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"Designated a National Scenic Byway in 2009, the George Parks Highway  
passes through some of the grandest scenery that Alaska has to offer." 
~ from The Milepost book, 2011 edition, p. 388

So we've heard. Unfortunately, it rained all day today and we didn't get any of those grand views.

After spending seventeen days at the Black Spruce FamCamp at Joint Base Elmendorf-Richardson we pulled out this morning and said good-bye to Anchorage.

We arrived at our new campground in Denali State Park mid-afternoon after a deliberate detour off the Parks Highway to the historic town of Talkeetna. I'll talk about what we did in Talkeetna in the next entry.

Here's a peek at one of the arts and crafts shops in Talkeetna.
This is a typical cabin found in small Alaska towns.

From Anchorage we drove north on the Glenn Hwy. and Parks Hwy. to MP 99, fourteen miles north on the Talkeetna Spur Hwy. to that little town, back to the Parks Hwy., and north to MP 147. The Byers Lake CG is one-half mile east of the Parks Highway.

Denali National Park is farther up the Parks Hwy. at MP 237. We'll be going up there in a few days.

Here's a map section from The Milepost that shows the relationship between Denali National Park and Preserve, Denali State Park, and Talkeetna:

That shows only part of Denali National Park; it's HUGE. Denali State Park is bisected by the Parks Hwy. Its western boundary borders on the national park. Our route today is marked in yellow and it stops at Byers Lake.

If you look at the whole pdf. map on the web page you'll see farther south to Anchorage.


You'd think the Parks Highway is thusly-named because Denali state and national parks are located along this road. Not so -- it's named after George Parks, who was territorial governor from 1925-1933 (Alaska was not a state until 1949). The Parks Hwy. connects the two largest cities in Alaska, Anchorage and Fairbanks.

The name confusion reminds me of the Foot foot bridge across the James River on the Appalachian Trail in Virginia, named after a guy whose last name was Foot . . .

Denali Viewpoint South at MP 134.8 on the Parks Hwy.

The Parks Highway is a National Scenic Byway because it passes through some of the best scenery in the state. Or so they say. Our views were less than superlative today.

This is the beginning of several days of predicted rain in Southcentral Alaska. It was only in the 50s F. and rained the entire day so we didnít get any views of 20,320-foot Mt. McKinley AKA Denali from the highway, the town of Talkeetna, or viewpoints along the way.

Phooey. There are supposed to be great views of the mountain on clear days at several places along our route today. Some of them are noted on the map above.

We have our fingers crossed that sometime in the next three days the clouds will lift long enough for us to get some views of the Alaska Range and Denali before we get to the national park. The High One looks different from different angles. Some of the best views are reported to be from the south and east, right where we were today.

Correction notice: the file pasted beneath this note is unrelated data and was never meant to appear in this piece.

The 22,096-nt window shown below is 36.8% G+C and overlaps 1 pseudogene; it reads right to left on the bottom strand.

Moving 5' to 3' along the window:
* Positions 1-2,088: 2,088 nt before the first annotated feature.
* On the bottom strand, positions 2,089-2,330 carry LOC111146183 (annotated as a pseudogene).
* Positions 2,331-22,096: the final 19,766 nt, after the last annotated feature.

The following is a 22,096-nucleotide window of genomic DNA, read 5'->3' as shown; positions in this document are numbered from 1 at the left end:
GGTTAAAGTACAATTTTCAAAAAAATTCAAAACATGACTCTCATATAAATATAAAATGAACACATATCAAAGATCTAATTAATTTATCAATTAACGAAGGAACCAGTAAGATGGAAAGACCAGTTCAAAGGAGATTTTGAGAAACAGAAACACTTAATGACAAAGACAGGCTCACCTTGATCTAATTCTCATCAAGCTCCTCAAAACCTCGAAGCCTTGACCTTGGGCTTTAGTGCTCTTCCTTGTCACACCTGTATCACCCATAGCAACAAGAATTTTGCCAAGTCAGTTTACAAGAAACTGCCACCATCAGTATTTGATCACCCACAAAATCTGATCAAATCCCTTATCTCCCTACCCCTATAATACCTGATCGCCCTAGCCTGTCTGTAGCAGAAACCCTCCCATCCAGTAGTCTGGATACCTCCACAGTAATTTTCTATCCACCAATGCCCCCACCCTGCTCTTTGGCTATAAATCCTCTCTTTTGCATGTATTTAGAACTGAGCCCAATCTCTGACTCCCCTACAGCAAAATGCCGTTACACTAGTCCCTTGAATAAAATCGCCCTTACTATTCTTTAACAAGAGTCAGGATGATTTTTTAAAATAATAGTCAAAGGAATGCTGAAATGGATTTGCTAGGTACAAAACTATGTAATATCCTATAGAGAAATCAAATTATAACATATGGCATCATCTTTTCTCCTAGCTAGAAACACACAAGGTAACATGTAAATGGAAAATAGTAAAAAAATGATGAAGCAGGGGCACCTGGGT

We stopped to read interpretive signs at MP 134.8, Denali Viewpoint South in Denali State Park. We could see the Chulitna River below but none of the peaks in the Alaska Range -- including Denali -- or any of the glaciers on this side of the mountain range:

There's the river but all the peaks are obscured by clouds.

The sign in the next photo was particularly frustrating to us today.

Apparently on a clear day you can see (L-R) Mt. Foraker (elev. 17,400 feet), Mt. Hunter (elev. 14,574 feet), and Mt. McKinley AKA Denali (elev. 20,320 feet) beyond the diagram:


We recommend stopping here even on an overcast day because of all the good information you can get from the interpretive panels.

RVers note that there is plenty of room for big rigs to park in transit at Denali Viewpoint South's parking area. There are even some overnight parking spaces located at this large overlook for a small fee (it's state park property). Toilets and a water pump are available:



Traffic was relatively heavy as we drove north through the Eagle River-Eklutna-Palmer-Wasilla-Big Lake area, then moderate to light the rest of the way.

We saw more large tour buses, mostly from Princess, than RVs going south on the Parks Hwy. today. Princess Cruise Lines has lodges near the parks up here; I assume thatís where they were coming from. There is probably a large ship docked at Anchorage.

Crossing the Matanuska River near Palmer-Wasilla

The roads were all mostly smooth with only minimal construction work. Although the Parks Highway is two-lane north of Wasilla there are plenty of places to pass + passing lanes. At times the speed limit was 65 MPH.

The Parks Hwy. was fairly level until we got to about MP 125, shortly before reaching the state park boundary at MP 132. The hills were not a problem with our 36-foot fifth-wheel coach.

There were lots of bright fuchsia-colored fireweeds blooming along the road most of the way, providing some much-needed color to an otherwise drab, rainy landscape:

Spruce, birch, and aspen trees lined the highway most of the way, too. On clear days they may block some of the views to the Alaska Range.

Cyclists, note that bike paths stretch along the Parks Hwy. from Wasilla to Willow (about 30 miles) and along the Talkeetna Spur Hwy. from the main road to town (about 14 miles). If the weather was nicer we would have considered staying overnight near Talkeetna so Jim could ride his bike. Since it was raining we continued farther north to the campground at Byers Lake in Denali State Park.

I'll write about the campground and park after the Talkeetna entry.

Next entry visiting historical Talkeetna, the staging area for Mt. McKinley/Denali climbers

Happy trails,

"Runtrails & Company" - Sue Norwood, Jim O'Neil, and Cody the ultra Lab

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© 2012 Sue Norwood and Jim O'Neil